Good stuff as expected from Prolixic and not too difficult although I’m not sure that I’ve got the full parsing of 18d.
    Tick list as I went along included 17,20&28a plus 17&24d.

    Many thanks to Prolixic – the Rookies will doubtless be going through this one with a fine tooth comb!

  5. windsurfer23
    Posted May 14, 2016 at 3:47 pm | Permalink | Reply

    Thanks Prolixic; very enjoyable solve – it’s nice when the first across answer goes in smoothly.

    I also particularly enjoyed 16d among others. Nice compact clue in 24.

  6. dutch
    Posted May 14, 2016 at 3:54 pm | Permalink | Reply

    Many thanks Prolixic – i didn’t find this all that straightforward! I really liked 1a, because of the all-in-one nature of the excited electrons briefly flaming up providing light. I also liked 17a (drunk going by the bar), great surface. Others I enjoyed were 16d, 17d, 24d, 21d, 19d, and many more good clues.

    I wasn’t too keen on cyst (2d) though it’s listed as a synonym in brb thesaurus. I wasn’t convinced ‘consumption of drug’ (6d) really worked, ‘consuming drug’ would work for me. I wasn’t at all keen on 18d, but such is the nature of double definitions.

    Hadn’t heard of the dance in 12d so that took me longer than it should have, and i kicked myself in the head when i finally saw 13d (vocally supports badger).

    I found 27d (turkish official) a hard clue. I had the answer, but took me a while to find the components, neither of which I knew, and parse correctly.

    Strictly, you may not need ‘reportedly’ in 23d because this meaning of ‘see’ is in brb (as it is for all of its friends).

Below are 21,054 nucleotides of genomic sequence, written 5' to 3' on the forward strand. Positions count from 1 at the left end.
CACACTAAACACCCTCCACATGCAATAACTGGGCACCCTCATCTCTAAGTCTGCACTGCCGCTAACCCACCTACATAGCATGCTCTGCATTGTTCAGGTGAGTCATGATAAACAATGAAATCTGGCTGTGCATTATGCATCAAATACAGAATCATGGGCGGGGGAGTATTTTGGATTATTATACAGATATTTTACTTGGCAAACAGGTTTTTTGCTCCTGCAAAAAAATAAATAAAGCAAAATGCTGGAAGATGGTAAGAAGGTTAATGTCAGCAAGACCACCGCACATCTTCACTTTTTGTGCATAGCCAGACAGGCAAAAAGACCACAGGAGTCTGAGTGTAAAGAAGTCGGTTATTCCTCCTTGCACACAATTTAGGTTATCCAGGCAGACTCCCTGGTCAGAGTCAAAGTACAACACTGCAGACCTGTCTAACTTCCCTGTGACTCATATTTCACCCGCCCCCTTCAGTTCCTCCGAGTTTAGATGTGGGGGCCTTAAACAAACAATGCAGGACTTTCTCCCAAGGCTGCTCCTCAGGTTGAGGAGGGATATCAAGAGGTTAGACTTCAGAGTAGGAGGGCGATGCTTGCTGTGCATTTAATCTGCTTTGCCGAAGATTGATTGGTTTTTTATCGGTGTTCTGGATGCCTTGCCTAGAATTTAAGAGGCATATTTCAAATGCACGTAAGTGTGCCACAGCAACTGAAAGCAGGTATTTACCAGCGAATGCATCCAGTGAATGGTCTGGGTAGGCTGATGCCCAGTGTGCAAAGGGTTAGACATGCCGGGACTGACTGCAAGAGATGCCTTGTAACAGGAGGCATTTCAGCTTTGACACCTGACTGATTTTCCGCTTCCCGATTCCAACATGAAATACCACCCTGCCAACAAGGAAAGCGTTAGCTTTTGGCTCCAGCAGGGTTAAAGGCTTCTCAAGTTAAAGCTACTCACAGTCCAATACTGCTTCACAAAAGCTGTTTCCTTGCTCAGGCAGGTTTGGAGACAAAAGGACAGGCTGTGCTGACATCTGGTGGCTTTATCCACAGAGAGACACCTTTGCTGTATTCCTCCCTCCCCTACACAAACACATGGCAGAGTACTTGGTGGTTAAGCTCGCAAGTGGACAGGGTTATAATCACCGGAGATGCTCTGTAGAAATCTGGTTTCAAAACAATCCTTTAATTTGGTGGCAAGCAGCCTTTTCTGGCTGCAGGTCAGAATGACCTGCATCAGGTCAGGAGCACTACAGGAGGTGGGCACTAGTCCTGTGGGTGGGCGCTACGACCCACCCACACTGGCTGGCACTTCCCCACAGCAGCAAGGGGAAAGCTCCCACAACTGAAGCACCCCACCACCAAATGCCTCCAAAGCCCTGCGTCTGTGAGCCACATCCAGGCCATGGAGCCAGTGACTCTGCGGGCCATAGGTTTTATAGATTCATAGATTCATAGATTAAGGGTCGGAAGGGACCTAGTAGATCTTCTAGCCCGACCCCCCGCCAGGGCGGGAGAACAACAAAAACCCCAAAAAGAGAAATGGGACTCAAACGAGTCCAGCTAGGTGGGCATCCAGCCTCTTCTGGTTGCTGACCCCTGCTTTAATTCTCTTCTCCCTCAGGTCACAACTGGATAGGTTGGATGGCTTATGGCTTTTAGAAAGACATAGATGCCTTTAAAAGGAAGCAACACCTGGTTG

I agree with baerchen, especially leading double-unches (16d)

    thanks again, very enjoyable

  7. snape
    Posted May 14, 2016 at 5:37 pm | Permalink | Reply

    Very enjoyable. I’ve struggled to get very far with some of Prolixic’s, but this was more in my range. Glad I was able to have chance to do it after we bowled the oppo out for 35. Like the DT, I found the top half far more straightforward than the bottom, and struggled particularly with the 5-letters ones, even when I had the 3 checking letters. 19d defeated me, and a few are unparsed. I did like 1a, 4d, 8d, 13d, 15d and 25d. Cheers to Prolixic for the puzzle, and to Prolixic for the review when it appears – or perhaps it might be someone else?

  8. jean-luc cheval
    Posted May 14, 2016 at 5:57 pm | Permalink | Reply

    Lovely crossword to solve during my break.
    The five letter words in 18, 19 and 24d were also the hardest to get.
    Had to resort to Google to find the Skiffle Band. Forgot about their original name.
    Very elegant anagrams.
    10a made me smile as I watched MIB not long ago.
    Put a tick next to 5d, 15d and 24d.
    Thanks to Prolixic for the great fun.

  9. KiwiColin
    Posted May 14, 2016 at 7:54 pm | Permalink | Reply

    Good fun and much enjoyed. The long anagrams took me longer than I expected they would, the mark of a good anangram. The last two to go in were 12d and 13d, both very clever and joint favourites.
    Thanks Prolixic.

  10. Maize
    Posted May 14, 2016 at 9:44 pm | Permalink | Reply

    Yup, probably a bit easier than I was expecting when I saw the name, but a real treat nonetheless . Plenty to enjoy and take notes on! Particularly impressive were the &Lit at 1a, the super-smooth charade at 20a, the clever & fun in a wish-I’d-thought-of-it kind of a way 16d and the best double definition I’ve seen in quite a while at 24d. However, for some reason 14d really tickled me, So I’d pick it as my favourite. Many thanks Prolixic.

  11. Tedgar
    Posted May 15, 2016 at 8:48 am | Permalink | Reply

    I enjoyed this a lot, and much to admire. Agree with others that the anagrams were impressively handled, with my favourite 17A for the excellent amusing surface. Other ticks: 24D (great stuff, does it need the QM?), 26D (punchy, smooth surface), 17D (great surface/WP combo), 10A (another neat surface/WP combo, again does it need the QM?). Being picky, a couple of devices I was less keen on: 6D (consumption of – obvious enough but makes the clue less smooth for me), 21D (to put into – same). And a couple of bits I don’t get: 18D (don’t get this at all), 25A (provided = so, in what sense?).

    Many thanks Prolixic